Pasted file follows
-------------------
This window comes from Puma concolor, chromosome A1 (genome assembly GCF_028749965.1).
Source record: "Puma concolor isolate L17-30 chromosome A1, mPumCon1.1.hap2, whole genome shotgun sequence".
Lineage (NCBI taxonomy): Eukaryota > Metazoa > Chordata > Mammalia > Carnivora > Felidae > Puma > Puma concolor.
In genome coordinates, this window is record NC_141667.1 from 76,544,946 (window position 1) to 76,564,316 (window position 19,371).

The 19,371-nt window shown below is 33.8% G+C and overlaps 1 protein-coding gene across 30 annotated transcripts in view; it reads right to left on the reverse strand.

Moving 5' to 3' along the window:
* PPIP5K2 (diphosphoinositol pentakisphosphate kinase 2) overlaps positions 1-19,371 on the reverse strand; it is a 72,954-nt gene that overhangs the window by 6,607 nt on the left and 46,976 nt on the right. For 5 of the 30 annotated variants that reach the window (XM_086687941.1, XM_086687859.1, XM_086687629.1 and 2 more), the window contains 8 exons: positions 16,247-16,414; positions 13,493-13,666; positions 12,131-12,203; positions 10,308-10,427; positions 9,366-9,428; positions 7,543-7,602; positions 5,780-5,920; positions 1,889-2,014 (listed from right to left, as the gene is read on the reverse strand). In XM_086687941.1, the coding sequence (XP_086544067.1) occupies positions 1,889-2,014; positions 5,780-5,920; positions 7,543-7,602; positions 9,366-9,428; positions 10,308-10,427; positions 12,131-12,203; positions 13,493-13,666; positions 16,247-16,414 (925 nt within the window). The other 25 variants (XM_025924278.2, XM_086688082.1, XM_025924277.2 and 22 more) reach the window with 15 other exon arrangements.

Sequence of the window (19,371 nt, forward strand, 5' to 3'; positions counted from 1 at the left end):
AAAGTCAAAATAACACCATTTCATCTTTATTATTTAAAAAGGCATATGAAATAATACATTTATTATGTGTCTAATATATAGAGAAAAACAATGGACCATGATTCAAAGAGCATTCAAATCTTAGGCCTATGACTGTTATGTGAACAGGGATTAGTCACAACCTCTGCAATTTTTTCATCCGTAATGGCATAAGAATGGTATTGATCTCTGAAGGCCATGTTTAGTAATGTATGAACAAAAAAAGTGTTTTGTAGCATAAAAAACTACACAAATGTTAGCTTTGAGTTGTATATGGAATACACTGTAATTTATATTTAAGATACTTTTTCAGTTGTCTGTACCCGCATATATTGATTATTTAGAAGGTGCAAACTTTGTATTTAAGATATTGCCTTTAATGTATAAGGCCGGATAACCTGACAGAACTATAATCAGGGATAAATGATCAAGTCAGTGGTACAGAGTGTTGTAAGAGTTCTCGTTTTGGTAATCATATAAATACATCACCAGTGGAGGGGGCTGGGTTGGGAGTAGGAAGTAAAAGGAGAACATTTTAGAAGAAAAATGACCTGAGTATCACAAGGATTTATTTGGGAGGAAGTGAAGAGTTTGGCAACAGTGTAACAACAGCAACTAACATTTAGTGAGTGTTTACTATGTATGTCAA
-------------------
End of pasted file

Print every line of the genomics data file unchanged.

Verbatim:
This window comes from Puma concolor, chromosome A1 (genome assembly GCF_028749965.1).
Source record: "Puma concolor isolate L17-30 chromosome A1, mPumCon1.1.hap2, whole genome shotgun sequence".
Lineage (NCBI taxonomy): Eukaryota > Metazoa > Chordata > Mammalia > Carnivora > Felidae > Puma > Puma concolor.
In genome coordinates, this window is record NC_141667.1 from 76,544,946 (window position 1) to 76,564,316 (window position 19,371).

The 19,371-nt window shown below is 33.8% G+C and overlaps 1 protein-coding gene across 30 annotated transcripts in view; it reads right to left on the reverse strand.

Moving 5' to 3' along the window:
* PPIP5K2 (diphosphoinositol pentakisphosphate kinase 2) overlaps positions 1-19,371 on the reverse strand; it is a 72,954-nt gene that overhangs the window by 6,607 nt on the left and 46,976 nt on the right. For 5 of the 30 annotated variants that reach the window (XM_086687941.1, XM_086687859.1, XM_086687629.1 and 2 more), the window contains 8 exons: positions 16,247-16,414; positions 13,493-13,666; positions 12,131-12,203; positions 10,308-10,427; positions 9,366-9,428; positions 7,543-7,602; positions 5,780-5,920; positions 1,889-2,014 (listed from right to left, as the gene is read on the reverse strand). In XM_086687941.1, the coding sequence (XP_086544067.1) occupies positions 1,889-2,014; positions 5,780-5,920; positions 7,543-7,602; positions 9,366-9,428; positions 10,308-10,427; positions 12,131-12,203; positions 13,493-13,666; positions 16,247-16,414 (925 nt within the window). The other 25 variants (XM_025924278.2, XM_086688082.1, XM_025924277.2 and 22 more) reach the window with 15 other exon arrangements.

Sequence of the window (19,371 nt, forward strand, 5' to 3'; positions counted from 1 at the left end):
AAAGTCAAAATAACACCATTTCATCTTTATTATTTAAAAAGGCATATGAAATAATACATTTATTATGTGTCTAATATATAGAGAAAAACAATGGACCATGATTCAAAGAGCATTCAAATCTTAGGCCTATGACTGTTATGTGAACAGGGATTAGTCACAACCTCTGCAATTTTTTCATCCGTAATGGCATAAGAATGGTATTGATCTCTGAAGGCCATGTTTAGTAATGTATGAACAAAAAAAGTGTTTTGTAGCATAAAAAACTACACAAATGTTAGCTTTGAGTTGTATATGGAATACACTGTAATTTATATTTAAGATACTTTTTCAGTTGTCTGTACCCGCATATATTGATTATTTAGAAGGTGCAAACTTTGTATTTAAGATATTGCCTTTAATGTATAAGGCCGGATAACCTGACAGAACTATAATCAGGGATAAATGATCAAGTCAGTGGTACAGAGTGTTGTAAGAGTTCTCGTTTTGGTAATCATATAAATACATCACCAGTGGAGGGGGCTGGGTTGGGAGTAGGAAGTAAAAGGAGAACATTTTAGAAGAAAAATGACCTGAGTATCACAAGGATTTATTTGGGAGGAAGTGAAGAGTTTGGCAACAGTGTAACAACAGCAACTAACATTTAGTGAGTGTTTACTATGTATGTCAA